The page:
Squatters want to turn Gordon Ramsay gastropub into community cafe welcoming ‘victims of gentrification’

Squatters who took over a Gordon Ramsay pub in London have announced that they plan to turn the Grade II-listed building into a cafe and art gallery welcoming “the victims of gentrification”.

The celebrity chef had long run his York & Albany gastropub at former nineteenth-century coaching inn near Regent’s Park, but following legal battles between Ramsay and the site’s freeholder, film director Gary Love, the property was reported in December to have been put on the market with a guide price of £13m.

But this week, a group of at least six squatters commandeered the premises, locking themselves inside, boarding up the windows and putting up a “legal warning” defending their takeover, the Sun reported.

Squatters have big plans for the Grade II-listed York & Albany hotel and gastropub (PA)
Squatters have big plans for the Grade II-listed York & Albany hotel and gastropub (PA)

A notice taped to a door said the group had a right to occupy the venue, which they said was not a “residential building” and was therefore not subject to 2012 legislation which had created a new offence of squatting in a home.

Mr Ramsay was reported to have called the police on Wednesday but was unable to have the squatters removed, with the Metropolitan Police saying in a statement: “This is a civil matter and so police did not attend the property.”

In a further twist on Sunday, the squatters revealed their intentions of turning the space into a community cafe and art gallery

In a statement, they said: “We are occupying the York and Albany Hotel in Camden as the collective Camden Art Cafe. We aim to open our doors regularly to anyone and everyone, particularly the people of Camden who have been victims of gentrification and parasitic projects like HS2.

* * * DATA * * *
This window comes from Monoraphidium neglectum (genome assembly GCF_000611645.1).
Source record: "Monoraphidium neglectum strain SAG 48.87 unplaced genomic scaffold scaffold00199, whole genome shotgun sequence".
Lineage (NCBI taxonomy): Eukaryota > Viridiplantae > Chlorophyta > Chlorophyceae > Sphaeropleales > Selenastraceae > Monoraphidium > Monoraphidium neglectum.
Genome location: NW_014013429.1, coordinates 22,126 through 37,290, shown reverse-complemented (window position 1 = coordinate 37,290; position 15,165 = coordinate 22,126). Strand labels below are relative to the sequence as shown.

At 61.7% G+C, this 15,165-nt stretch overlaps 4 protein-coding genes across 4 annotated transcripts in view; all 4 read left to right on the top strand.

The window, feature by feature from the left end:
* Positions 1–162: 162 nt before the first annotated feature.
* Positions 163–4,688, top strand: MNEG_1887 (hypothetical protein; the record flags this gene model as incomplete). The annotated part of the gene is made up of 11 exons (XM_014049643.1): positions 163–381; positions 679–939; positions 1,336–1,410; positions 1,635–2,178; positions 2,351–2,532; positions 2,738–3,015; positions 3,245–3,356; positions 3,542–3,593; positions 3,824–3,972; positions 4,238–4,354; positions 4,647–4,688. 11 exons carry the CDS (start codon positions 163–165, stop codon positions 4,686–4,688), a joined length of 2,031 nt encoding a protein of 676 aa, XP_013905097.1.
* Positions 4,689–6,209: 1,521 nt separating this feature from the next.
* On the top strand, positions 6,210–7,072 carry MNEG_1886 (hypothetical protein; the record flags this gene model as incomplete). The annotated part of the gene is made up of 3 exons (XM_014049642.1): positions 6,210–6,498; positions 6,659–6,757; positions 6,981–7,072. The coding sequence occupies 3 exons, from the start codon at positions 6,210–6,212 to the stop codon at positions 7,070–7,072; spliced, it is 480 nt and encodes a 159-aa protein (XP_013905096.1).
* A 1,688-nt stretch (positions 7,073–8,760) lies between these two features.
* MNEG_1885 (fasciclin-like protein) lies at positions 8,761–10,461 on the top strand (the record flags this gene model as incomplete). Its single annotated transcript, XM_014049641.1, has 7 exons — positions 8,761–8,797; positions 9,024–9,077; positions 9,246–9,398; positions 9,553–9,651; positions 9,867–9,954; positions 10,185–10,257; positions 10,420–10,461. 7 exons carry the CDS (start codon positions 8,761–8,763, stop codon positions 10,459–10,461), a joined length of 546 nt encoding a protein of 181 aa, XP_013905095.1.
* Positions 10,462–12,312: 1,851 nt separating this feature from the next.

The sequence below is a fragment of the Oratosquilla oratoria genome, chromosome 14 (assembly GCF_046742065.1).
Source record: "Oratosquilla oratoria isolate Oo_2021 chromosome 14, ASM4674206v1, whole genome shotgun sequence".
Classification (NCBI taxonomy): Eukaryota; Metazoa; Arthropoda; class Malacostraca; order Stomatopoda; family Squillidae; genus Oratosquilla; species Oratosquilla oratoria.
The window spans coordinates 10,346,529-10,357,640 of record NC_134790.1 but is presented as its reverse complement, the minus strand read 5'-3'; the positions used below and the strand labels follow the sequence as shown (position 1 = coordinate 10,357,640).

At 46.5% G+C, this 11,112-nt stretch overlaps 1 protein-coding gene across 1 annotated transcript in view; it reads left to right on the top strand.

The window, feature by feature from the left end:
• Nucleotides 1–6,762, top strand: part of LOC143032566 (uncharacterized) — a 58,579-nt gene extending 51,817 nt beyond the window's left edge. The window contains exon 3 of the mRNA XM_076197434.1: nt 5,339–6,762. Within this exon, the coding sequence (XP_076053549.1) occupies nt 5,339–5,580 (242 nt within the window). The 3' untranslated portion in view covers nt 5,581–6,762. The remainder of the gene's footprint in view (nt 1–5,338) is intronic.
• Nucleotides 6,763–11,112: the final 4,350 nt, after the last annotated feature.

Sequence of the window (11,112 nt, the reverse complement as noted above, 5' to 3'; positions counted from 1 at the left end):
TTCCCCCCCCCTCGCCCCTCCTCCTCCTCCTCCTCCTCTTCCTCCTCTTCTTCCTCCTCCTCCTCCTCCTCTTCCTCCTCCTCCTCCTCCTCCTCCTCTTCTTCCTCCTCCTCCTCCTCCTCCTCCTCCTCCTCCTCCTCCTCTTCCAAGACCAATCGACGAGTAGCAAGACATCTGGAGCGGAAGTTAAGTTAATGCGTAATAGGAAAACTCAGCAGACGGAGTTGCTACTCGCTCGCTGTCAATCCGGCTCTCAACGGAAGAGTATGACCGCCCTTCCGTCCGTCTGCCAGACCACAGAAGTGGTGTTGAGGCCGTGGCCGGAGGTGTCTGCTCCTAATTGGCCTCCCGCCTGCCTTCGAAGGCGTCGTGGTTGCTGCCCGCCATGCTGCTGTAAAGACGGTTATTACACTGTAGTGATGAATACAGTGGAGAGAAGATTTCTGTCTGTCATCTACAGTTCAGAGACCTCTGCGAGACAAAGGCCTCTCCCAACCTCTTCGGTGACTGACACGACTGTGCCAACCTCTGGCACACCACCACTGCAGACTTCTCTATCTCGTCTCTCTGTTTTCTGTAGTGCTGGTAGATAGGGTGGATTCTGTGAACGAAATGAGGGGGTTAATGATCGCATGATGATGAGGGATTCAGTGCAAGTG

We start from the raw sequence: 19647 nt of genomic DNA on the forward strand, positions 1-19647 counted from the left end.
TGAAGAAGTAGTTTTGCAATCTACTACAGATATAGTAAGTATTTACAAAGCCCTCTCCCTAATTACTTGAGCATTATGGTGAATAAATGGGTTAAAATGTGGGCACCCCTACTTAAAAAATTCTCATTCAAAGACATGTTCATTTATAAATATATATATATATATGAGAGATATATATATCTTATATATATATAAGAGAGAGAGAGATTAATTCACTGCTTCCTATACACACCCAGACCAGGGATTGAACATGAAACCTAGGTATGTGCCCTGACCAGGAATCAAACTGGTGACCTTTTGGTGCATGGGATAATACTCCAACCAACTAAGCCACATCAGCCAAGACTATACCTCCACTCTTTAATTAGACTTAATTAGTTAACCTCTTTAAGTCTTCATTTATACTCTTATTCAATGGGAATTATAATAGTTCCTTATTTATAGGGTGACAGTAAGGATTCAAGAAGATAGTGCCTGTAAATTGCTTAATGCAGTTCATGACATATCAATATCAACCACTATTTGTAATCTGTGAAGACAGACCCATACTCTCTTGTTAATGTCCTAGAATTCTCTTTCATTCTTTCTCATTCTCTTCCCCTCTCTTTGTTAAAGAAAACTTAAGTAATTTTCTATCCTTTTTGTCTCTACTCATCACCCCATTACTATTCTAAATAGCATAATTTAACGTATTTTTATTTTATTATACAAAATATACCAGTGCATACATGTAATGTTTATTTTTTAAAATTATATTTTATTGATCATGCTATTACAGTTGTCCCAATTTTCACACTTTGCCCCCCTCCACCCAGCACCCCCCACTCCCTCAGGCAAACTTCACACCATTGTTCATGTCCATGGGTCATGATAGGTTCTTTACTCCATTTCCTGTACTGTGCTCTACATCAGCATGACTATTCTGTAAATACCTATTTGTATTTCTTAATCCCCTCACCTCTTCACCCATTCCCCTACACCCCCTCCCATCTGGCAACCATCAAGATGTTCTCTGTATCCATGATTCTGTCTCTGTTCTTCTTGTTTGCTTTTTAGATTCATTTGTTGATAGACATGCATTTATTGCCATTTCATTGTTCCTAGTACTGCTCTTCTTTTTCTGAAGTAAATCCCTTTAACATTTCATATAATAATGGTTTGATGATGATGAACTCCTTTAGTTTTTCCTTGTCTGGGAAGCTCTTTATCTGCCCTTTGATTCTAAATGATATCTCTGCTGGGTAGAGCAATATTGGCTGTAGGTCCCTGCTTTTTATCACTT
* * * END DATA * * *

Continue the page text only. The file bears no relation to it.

“We provide free food, drinks, and a space to display their art without the ridiculous red-tape galleries that require people to jump over. We believe all of us and our art deserves dignity.

“Camden is a borough with one of the biggest wealth disparities in London, so it seems only fitting that £13m properties that most locals would never be able to afford to visit should be opened up to all.

“The York and Albany is an iconic building in Camden since its opening in the 1820s; it has withstood wars and bombs, and despite what the media says, it will withstand the potentially short but hopefully long stay we squatters have here.

“At a time when Camden market has been bought out by a billionaire and many longstanding local businesses are being evicted from their units, it’s even more important that we all band together in all the forms of resistance that we know and can.”

They also extended their “solidarity to the Palestinian people and the longstanding residents of Drummond Street and the surrounding estates who have had their whole lives upturned by HS2”.

The occupation of a person’s non-residential property without their permission is not itself a crime in the UK, athough police can take action if crimes are subsequently committed, including damaging the property or stealing from it.

Mr Love purchased the property in 2007 and subsequently leased it to Mr Ramsay on a 25-year term with an annual rent of £640,000.

The Kitchen Nightmares host unsuccessfully attempted to free himself from the lease in a legal battle at the High Court in 2015. The venue went on sale at the end of last year.

The new takeover appears to be linked to the group Autonomous Winter Shelter, which notably previously occupied a former convent in east London, helping to house dozens of homeless people there before being evicted by police last year.